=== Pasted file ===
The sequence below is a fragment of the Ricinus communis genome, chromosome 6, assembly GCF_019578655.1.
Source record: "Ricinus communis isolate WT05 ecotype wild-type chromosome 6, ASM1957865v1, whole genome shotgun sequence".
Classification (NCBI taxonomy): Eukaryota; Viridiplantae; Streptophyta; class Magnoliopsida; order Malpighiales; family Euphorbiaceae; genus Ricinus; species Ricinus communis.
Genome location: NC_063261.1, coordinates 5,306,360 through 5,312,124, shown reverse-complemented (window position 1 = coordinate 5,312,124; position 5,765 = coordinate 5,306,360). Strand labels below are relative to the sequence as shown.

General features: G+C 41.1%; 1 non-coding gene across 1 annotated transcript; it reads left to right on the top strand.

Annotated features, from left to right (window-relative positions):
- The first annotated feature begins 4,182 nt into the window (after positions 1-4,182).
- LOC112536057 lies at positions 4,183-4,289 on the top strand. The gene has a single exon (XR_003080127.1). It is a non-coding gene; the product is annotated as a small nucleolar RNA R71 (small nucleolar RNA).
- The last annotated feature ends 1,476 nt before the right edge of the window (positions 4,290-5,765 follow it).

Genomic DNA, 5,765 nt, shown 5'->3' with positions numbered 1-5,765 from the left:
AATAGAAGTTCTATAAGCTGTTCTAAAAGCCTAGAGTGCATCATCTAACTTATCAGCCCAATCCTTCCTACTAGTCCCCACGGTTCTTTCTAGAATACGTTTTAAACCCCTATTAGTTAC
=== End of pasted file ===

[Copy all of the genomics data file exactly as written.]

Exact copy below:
The sequence below is a fragment of the Ricinus communis genome, chromosome 6, assembly GCF_019578655.1.
Source record: "Ricinus communis isolate WT05 ecotype wild-type chromosome 6, ASM1957865v1, whole genome shotgun sequence".
Classification (NCBI taxonomy): Eukaryota; Viridiplantae; Streptophyta; class Magnoliopsida; order Malpighiales; family Euphorbiaceae; genus Ricinus; species Ricinus communis.
Genome location: NC_063261.1, coordinates 5,306,360 through 5,312,124, shown reverse-complemented (window position 1 = coordinate 5,312,124; position 5,765 = coordinate 5,306,360). Strand labels below are relative to the sequence as shown.

General features: G+C 41.1%; 1 non-coding gene across 1 annotated transcript; it reads left to right on the top strand.

Annotated features, from left to right (window-relative positions):
- The first annotated feature begins 4,182 nt into the window (after positions 1-4,182).
- LOC112536057 lies at positions 4,183-4,289 on the top strand. The gene has a single exon (XR_003080127.1). It is a non-coding gene; the product is annotated as a small nucleolar RNA R71 (small nucleolar RNA).
- The last annotated feature ends 1,476 nt before the right edge of the window (positions 4,290-5,765 follow it).

Genomic DNA, 5,765 nt, shown 5'->3' with positions numbered 1-5,765 from the left:
AATAGAAGTTCTATAAGCTGTTCTAAAAGCCTAGAGTGCATCATCTAACTTATCAGCCCAATCCTTCCTACTAGTCCCCACGGTTCTTTCTAGAATACGTTTTAAACCCCTATTAGTTAC